12. OK, now we start drawing some lines. Zoom in a bit if you need to, and click on the guide intersection at the bottom left corner. Then move up the line of the torso, just 0.75mm short of the top. Click and hold here, to drag some handles out from the point. A line between two points with no handles will be perfectly straight, but a point with handles will cause the line to form curves. You'll want to make sure the bottom handle is in line with the line, and the upper handle reaches nearly to the top guide. Now move across the guide to the 13.1mm mark, and click and drag here to create another point with handles of the same size, but this time running across the horizontal guide. (Hold shift here if you need to constrain.) Your results should look much like this:

Posted Image

13. Use the selection tool (V), and our linework is now an object. The object will appear to be already selected, but it's actually only the last point which is selected here. Make sure to click somewhere else to deselect the object, then click on it again to select. If we were using the other arrow tool, the "direct selection tool" (A), we would be highlighting only the individual points.

14. Now select the reflect tool (O). Position the cursor directly on top of the 8mm guide, hold alt, and click. A new dialogue box will pop up, allowing us to indicate the precise details we wish. Select vertical, and hit copy. We should now have two identical line objects. If you only have one line with a crazy loop at the top, you've probably accidentally reflected the point rather than the object as a whole. Just ctrl+Z to undo, and repeat step 13.

Posted Image


15. OK, now we're going to fuse these two objects together. Use the direct selection tool (A), and highlight the bottom point of the left object, then hold shift to select the same point on the right object. You can also achieve the same result by drawing a box around both points, as long as you don't draw it high enough to accidentally select any of the other points. Either way, you can now press ctrl+J to join the two points. Then go select the top two points, and join them too. You should see this:

Posted Image


16. At this point, I'd recommend adjusting the thickness of the object's stroke. Use the stroke window (ctrl+F10), and change the stroke weight from 1 point to 0.5 of a point.

17. Go to the layer window again, and create a new layer and lock layer 2 that we've just finished working on.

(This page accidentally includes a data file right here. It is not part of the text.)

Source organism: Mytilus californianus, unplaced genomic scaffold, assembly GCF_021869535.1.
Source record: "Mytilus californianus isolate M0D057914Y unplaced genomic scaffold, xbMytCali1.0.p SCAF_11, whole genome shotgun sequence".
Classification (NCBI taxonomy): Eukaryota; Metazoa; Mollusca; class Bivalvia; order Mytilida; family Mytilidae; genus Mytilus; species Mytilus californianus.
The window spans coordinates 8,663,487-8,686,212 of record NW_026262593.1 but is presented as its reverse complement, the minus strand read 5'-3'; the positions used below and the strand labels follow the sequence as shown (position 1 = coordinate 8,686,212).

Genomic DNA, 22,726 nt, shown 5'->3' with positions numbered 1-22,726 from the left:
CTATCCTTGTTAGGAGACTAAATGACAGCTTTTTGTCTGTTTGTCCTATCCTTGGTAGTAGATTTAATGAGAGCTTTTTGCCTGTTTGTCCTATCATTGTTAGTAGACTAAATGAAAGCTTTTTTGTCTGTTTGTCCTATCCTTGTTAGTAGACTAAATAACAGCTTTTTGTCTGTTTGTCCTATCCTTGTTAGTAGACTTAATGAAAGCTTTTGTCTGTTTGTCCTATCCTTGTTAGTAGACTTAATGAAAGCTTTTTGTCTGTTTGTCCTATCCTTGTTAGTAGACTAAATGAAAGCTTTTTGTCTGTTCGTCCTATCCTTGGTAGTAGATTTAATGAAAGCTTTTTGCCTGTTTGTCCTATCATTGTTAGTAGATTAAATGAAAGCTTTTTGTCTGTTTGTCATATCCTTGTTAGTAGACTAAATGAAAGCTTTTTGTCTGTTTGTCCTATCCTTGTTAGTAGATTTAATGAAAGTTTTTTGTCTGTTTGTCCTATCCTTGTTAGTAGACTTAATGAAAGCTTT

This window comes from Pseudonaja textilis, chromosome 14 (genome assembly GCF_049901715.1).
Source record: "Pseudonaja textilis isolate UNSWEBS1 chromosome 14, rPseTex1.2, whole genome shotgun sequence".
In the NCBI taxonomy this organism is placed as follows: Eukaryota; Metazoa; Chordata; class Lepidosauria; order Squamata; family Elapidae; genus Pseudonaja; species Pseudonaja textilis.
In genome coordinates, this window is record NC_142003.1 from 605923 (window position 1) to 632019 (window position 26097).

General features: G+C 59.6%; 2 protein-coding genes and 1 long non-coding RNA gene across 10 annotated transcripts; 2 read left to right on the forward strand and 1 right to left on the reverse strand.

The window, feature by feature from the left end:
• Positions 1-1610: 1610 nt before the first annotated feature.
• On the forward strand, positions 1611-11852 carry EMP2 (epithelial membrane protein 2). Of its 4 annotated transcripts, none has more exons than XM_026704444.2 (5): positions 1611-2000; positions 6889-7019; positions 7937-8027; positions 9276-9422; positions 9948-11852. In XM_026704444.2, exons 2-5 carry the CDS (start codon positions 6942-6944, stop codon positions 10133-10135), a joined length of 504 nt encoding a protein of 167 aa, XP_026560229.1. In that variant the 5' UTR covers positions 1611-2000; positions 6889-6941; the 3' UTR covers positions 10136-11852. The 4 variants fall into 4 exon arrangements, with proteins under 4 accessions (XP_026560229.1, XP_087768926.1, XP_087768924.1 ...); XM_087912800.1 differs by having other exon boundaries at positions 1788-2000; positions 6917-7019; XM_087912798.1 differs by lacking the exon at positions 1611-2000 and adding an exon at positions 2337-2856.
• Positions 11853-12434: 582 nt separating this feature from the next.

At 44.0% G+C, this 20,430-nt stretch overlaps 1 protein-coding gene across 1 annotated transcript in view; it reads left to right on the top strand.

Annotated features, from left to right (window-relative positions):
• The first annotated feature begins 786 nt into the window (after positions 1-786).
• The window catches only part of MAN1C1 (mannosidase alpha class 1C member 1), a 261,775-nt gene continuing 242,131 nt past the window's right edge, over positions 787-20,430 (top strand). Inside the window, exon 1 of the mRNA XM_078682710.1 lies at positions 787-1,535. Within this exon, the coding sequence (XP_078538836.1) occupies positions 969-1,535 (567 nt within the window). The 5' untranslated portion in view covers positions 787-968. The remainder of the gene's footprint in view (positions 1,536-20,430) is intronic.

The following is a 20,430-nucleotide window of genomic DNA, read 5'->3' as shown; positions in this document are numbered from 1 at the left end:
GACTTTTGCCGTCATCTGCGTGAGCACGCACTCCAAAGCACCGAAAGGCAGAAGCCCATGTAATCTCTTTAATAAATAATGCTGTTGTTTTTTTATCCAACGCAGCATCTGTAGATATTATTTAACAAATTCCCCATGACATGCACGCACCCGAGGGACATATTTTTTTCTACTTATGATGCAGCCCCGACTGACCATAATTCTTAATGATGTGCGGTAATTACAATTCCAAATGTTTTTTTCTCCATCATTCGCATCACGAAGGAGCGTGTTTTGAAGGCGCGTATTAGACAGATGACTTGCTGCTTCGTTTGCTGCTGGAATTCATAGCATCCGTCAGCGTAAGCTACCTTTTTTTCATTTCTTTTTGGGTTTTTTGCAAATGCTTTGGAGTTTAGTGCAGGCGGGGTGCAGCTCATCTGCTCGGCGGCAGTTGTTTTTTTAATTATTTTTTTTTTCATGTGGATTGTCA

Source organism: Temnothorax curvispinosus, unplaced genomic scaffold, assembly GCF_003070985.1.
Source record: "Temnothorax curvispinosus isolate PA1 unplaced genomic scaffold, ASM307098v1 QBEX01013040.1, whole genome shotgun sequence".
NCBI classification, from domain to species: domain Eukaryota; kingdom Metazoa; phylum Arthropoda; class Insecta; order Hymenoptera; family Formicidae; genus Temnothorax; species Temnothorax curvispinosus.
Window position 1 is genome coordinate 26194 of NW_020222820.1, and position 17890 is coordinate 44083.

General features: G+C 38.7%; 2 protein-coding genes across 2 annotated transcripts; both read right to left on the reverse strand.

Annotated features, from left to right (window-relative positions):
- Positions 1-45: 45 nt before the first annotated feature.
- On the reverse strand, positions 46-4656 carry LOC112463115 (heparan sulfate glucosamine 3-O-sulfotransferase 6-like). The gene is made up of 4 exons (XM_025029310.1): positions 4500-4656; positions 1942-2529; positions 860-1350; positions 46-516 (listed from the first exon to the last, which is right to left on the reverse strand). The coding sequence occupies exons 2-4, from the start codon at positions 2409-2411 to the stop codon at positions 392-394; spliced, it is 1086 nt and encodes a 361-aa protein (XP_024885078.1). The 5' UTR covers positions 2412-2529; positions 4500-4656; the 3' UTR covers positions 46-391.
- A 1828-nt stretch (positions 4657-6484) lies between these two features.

PART 4: The details.

18. Now comes the point where our projects will probably diverge. If you're replicating another design, you'll obviously be drawing those elements. But either way, use the pen tool like before to draw lines, dragging to create handles when you need curves. You can use the rectangle (M) and ellipse tools (L) when need be, and the same scaling, reflecting and rotating tools we used earlier. Use the direct selection tool (A) to adjust the position of the points and handles so they're just right.
I usually use several different layers to keep elements separate, and to help keep foreground elements separate from background ones. You can also use "object > arrange" to move objects forward and backwards in relation to each other, but only within layers. You can also press ctrl+G and ctrl+shift+G to group and ungroup objects for convenience.

19. Once you've started drawing elements, you can colour them in. Most outlines on Lego designs are in black, and you can use the CMYK values from Peeron's colour chart to match the object elements: http://www.peeron.com/inv/colors
For instance, the forestman's sleeves are tan so I'll colour the collar to match. So I select the two objects that form the collar, and use the colour window (F6) to enter 14,21,47,0. Then I'll repeat the process with the dark green section, with the values 100,58,100,33. The belt buckles aren't meant to match any other part of the figure, so I'll feel free to use whatever colours I like here, just trying to find a brassy look that feels right. The belts I'll match with reddish brown, as his quiver and bow came in that colour:

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PART 5: Cropping.

20. The final step I take is to create a crop mask; a white box with a hole in it the exact shape of the torso. This means that any overhanging objects (the belts and collars here) are masked to look nice and presentable.
Create a new layer on top of all the others and draw a large white box in it. The box needs to be large enough to obscure all your other objects (with the exception of the image we used to trace.) Now hide this layer and unlock layer 2. Highlight the blue outline we made earlier on, and holding shift and alt, I press the left arrow key. This duplicates the object as it moves it. The original outline I can now fill with green and stroke to "none", and the new object I will move to the masking layer.

21. To move a selected object between layers, first highlight it then go look at your layers window. There will be a little coloured square in the layer, off to the right. This represents the selected objects in the layer. Simply drag it up to the masking layer.